Reporters Emily Baumgartner and Russ Mitchell of the Los Angeles Times surfaced intriguing points of view on what has now become normalized but widely aberrant behaviors in the age of Covid. They did so, as they dug into the reasons for the unacceptable increase in road fatalities at a time when the public, overall, drove less and many people had open byways. The deadly toll that took in 2020 was expected to, but did not, reverse in 2021.

It got worse — and the reasons why need urgent attention, sources told the newspaper, which reported:

Family decorating Christmas treeWith seasonal festivities getting into their full swing, be sure to take common sense steps to ensure that the holidays stay safe and healthy as well as fun.

As the federal Consumer Product Safety Commission has reported:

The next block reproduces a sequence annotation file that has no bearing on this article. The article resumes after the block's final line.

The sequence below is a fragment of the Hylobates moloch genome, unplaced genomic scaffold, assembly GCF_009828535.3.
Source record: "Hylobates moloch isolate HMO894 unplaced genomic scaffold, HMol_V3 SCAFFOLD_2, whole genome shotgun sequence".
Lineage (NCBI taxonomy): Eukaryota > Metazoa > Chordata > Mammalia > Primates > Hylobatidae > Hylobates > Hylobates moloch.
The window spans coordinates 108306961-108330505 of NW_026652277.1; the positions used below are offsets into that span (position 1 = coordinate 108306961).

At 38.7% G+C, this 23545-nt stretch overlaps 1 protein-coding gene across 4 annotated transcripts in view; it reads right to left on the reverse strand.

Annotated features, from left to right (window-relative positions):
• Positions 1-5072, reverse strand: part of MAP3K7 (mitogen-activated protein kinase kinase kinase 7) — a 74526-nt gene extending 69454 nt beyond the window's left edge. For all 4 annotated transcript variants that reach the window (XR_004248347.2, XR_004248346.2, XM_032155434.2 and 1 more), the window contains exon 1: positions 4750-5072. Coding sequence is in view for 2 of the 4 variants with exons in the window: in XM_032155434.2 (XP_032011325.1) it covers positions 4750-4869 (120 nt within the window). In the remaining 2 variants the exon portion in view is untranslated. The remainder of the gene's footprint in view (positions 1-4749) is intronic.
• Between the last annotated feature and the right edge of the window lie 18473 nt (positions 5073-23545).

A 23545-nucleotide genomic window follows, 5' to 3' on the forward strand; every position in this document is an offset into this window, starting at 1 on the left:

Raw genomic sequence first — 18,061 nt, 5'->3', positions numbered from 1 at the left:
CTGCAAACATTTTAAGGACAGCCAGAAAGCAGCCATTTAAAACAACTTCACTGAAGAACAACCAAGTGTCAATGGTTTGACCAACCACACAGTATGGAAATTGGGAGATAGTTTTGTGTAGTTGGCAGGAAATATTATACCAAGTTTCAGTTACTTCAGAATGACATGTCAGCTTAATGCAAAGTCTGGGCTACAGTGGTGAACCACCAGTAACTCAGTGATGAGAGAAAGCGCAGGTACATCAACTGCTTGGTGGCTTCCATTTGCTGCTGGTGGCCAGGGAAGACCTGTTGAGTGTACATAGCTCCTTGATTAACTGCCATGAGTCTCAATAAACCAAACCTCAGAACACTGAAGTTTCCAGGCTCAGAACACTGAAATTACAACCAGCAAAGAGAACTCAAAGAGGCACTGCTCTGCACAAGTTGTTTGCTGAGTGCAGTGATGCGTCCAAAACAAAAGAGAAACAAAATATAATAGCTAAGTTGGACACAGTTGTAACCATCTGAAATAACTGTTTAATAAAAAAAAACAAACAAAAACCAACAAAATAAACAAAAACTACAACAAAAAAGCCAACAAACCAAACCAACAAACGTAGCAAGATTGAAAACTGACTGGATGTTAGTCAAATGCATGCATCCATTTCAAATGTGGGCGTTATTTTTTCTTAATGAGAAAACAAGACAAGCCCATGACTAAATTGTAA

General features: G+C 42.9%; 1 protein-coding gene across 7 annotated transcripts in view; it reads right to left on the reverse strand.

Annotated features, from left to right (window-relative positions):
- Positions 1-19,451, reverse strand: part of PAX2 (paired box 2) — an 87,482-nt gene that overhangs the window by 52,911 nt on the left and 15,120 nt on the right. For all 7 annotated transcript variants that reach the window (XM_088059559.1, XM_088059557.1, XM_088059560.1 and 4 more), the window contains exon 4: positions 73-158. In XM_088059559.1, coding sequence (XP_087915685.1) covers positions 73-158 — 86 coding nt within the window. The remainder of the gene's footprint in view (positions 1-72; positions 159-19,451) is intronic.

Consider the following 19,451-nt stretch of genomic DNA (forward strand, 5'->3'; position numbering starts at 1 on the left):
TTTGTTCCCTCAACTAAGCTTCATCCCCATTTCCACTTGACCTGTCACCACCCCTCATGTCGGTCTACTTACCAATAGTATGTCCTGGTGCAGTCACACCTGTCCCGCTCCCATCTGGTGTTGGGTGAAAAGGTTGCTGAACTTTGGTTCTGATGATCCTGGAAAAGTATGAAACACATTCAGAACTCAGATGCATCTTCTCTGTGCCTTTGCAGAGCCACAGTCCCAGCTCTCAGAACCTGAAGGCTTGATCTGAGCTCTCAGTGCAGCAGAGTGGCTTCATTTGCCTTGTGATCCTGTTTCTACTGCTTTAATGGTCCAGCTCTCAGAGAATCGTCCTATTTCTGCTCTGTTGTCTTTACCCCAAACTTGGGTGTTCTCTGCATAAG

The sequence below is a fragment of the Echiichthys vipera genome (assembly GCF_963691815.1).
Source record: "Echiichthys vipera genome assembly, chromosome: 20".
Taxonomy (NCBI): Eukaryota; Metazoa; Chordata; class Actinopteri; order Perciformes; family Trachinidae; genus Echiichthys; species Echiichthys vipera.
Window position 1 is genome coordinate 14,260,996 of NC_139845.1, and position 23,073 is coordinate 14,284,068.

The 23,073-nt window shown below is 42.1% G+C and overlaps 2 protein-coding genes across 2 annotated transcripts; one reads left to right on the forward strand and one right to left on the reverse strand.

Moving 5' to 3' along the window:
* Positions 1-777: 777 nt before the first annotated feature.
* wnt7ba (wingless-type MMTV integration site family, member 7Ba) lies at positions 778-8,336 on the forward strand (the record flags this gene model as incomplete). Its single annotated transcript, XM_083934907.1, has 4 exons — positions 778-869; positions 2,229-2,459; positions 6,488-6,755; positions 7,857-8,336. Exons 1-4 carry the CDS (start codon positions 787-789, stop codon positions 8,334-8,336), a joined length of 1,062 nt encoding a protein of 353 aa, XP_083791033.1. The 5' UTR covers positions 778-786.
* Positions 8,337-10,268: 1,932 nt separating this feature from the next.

“Unsafe toys, cooking fires, decorating, holiday trees and candles lead to thousands of injuries and deaths each year. People can celebrate more safely this holiday season by making a list of safety precautions and checking it twice.”

covidshots-241x300The steady, global spread of the Omicron variant and the huge uncertainty about what menace it may pose also may provide a powerful prod for anyone still fence-sitting to finally get those coronavirus vaccinations, including booster shots.

Experts are furiously researching and may not know for weeks or longer whether Omicron will be worse than the Delta variant, which rages still in parts of the country, overwhelming health systems in the cooling North, notably in New HampshireMichigan and Minnesota.

But the Biden Administration and governments around the world are racing to get ahead of vigorous responses to Omicron.

Patrick Malone & Associates, P.C. listed in Best Lawyers Rated by Super Lawyers Patrick A. Malone